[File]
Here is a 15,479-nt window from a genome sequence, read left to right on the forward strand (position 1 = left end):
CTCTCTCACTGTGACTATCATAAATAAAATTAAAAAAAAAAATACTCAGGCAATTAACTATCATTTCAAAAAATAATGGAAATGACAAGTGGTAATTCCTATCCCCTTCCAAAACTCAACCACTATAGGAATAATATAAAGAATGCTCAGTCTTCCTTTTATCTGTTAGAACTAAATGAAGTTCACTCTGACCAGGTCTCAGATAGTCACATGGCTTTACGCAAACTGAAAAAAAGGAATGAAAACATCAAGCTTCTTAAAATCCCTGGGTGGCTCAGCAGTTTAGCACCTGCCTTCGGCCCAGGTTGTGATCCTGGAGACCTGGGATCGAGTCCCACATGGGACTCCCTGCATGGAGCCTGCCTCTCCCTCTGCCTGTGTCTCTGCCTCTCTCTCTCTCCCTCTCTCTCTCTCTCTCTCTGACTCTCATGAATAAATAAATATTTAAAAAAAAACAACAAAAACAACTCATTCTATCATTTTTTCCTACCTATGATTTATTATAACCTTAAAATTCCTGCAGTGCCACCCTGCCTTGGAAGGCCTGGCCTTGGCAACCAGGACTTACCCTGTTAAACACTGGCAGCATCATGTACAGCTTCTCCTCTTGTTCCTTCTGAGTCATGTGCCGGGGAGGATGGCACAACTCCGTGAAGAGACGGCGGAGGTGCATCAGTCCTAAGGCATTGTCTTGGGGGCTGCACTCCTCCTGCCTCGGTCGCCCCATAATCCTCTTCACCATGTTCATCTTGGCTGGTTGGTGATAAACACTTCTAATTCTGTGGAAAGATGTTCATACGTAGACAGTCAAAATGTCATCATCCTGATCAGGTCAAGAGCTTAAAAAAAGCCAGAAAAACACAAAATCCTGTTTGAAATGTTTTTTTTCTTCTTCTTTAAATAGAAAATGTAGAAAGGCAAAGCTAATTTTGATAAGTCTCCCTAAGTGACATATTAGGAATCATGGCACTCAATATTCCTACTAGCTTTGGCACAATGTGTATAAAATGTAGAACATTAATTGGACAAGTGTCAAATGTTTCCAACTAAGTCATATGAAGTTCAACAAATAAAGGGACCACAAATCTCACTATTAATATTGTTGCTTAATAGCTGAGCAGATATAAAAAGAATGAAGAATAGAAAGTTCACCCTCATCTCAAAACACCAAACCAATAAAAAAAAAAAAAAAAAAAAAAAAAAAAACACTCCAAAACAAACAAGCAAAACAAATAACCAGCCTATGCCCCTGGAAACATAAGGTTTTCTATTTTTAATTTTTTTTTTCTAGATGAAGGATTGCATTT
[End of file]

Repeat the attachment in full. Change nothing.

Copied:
Here is a 15,479-nt window from a genome sequence, read left to right on the forward strand (position 1 = left end):
CTCTCTCACTGTGACTATCATAAATAAAATTAAAAAAAAAAATACTCAGGCAATTAACTATCATTTCAAAAAATAATGGAAATGACAAGTGGTAATTCCTATCCCCTTCCAAAACTCAACCACTATAGGAATAATATAAAGAATGCTCAGTCTTCCTTTTATCTGTTAGAACTAAATGAAGTTCACTCTGACCAGGTCTCAGATAGTCACATGGCTTTACGCAAACTGAAAAAAAGGAATGAAAACATCAAGCTTCTTAAAATCCCTGGGTGGCTCAGCAGTTTAGCACCTGCCTTCGGCCCAGGTTGTGATCCTGGAGACCTGGGATCGAGTCCCACATGGGACTCCCTGCATGGAGCCTGCCTCTCCCTCTGCCTGTGTCTCTGCCTCTCTCTCTCTCCCTCTCTCTCTCTCTCTCTCTGACTCTCATGAATAAATAAATATTTAAAAAAAAACAACAAAAACAACTCATTCTATCATTTTTTCCTACCTATGATTTATTATAACCTTAAAATTCCTGCAGTGCCACCCTGCCTTGGAAGGCCTGGCCTTGGCAACCAGGACTTACCCTGTTAAACACTGGCAGCATCATGTACAGCTTCTCCTCTTGTTCCTTCTGAGTCATGTGCCGGGGAGGATGGCACAACTCCGTGAAGAGACGGCGGAGGTGCATCAGTCCTAAGGCATTGTCTTGGGGGCTGCACTCCTCCTGCCTCGGTCGCCCCATAATCCTCTTCACCATGTTCATCTTGGCTGGTTGGTGATAAACACTTCTAATTCTGTGGAAAGATGTTCATACGTAGACAGTCAAAATGTCATCATCCTGATCAGGTCAAGAGCTTAAAAAAAGCCAGAAAAACACAAAATCCTGTTTGAAATGTTTTTTTTCTTCTTCTTTAAATAGAAAATGTAGAAAGGCAAAGCTAATTTTGATAAGTCTCCCTAAGTGACATATTAGGAATCATGGCACTCAATATTCCTACTAGCTTTGGCACAATGTGTATAAAATGTAGAACATTAATTGGACAAGTGTCAAATGTTTCCAACTAAGTCATATGAAGTTCAACAAATAAAGGGACCACAAATCTCACTATTAATATTGTTGCTTAATAGCTGAGCAGATATAAAAAGAATGAAGAATAGAAAGTTCACCCTCATCTCAAAACACCAAACCAATAAAAAAAAAAAAAAAAAAAAAAAAAAAAACACTCCAAAACAAACAAGCAAAACAAATAACCAGCCTATGCCCCTGGAAACATAAGGTTTTCTATTTTTAATTTTTTTTTTCTAGATGAAGGATTGCATTT